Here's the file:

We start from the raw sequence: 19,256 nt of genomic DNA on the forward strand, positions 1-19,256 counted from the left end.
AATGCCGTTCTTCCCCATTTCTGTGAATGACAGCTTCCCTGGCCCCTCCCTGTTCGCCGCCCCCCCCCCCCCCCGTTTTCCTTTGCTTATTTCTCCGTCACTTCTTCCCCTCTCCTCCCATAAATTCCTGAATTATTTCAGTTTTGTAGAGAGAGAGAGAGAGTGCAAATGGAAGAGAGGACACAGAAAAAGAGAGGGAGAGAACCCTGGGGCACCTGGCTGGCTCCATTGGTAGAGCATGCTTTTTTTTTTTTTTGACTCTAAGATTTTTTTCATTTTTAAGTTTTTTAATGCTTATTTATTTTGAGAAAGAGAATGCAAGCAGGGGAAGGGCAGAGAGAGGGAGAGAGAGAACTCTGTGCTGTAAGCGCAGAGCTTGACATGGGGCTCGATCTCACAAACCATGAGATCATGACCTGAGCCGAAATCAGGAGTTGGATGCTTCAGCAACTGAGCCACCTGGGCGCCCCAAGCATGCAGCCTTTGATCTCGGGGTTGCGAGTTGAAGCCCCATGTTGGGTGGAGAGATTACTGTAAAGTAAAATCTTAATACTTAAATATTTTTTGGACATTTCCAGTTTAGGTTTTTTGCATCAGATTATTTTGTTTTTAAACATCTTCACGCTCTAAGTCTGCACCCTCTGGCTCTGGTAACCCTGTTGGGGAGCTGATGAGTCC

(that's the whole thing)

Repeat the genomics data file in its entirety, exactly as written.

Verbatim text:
We start from the raw sequence: 19,256 nt of genomic DNA on the forward strand, positions 1-19,256 counted from the left end.
AATGCCGTTCTTCCCCATTTCTGTGAATGACAGCTTCCCTGGCCCCTCCCTGTTCGCCGCCCCCCCCCCCCCCCGTTTTCCTTTGCTTATTTCTCCGTCACTTCTTCCCCTCTCCTCCCATAAATTCCTGAATTATTTCAGTTTTGTAGAGAGAGAGAGAGAGTGCAAATGGAAGAGAGGACACAGAAAAAGAGAGGGAGAGAACCCTGGGGCACCTGGCTGGCTCCATTGGTAGAGCATGCTTTTTTTTTTTTTTGACTCTAAGATTTTTTTCATTTTTAAGTTTTTTAATGCTTATTTATTTTGAGAAAGAGAATGCAAGCAGGGGAAGGGCAGAGAGAGGGAGAGAGAGAACTCTGTGCTGTAAGCGCAGAGCTTGACATGGGGCTCGATCTCACAAACCATGAGATCATGACCTGAGCCGAAATCAGGAGTTGGATGCTTCAGCAACTGAGCCACCTGGGCGCCCCAAGCATGCAGCCTTTGATCTCGGGGTTGCGAGTTGAAGCCCCATGTTGGGTGGAGAGATTACTGTAAAGTAAAATCTTAATACTTAAATATTTTTTGGACATTTCCAGTTTAGGTTTTTTGCATCAGATTATTTTGTTTTTAAACATCTTCACGCTCTAAGTCTGCACCCTCTGGCTCTGGTAACCCTGTTGGGGAGCTGATGAGTCC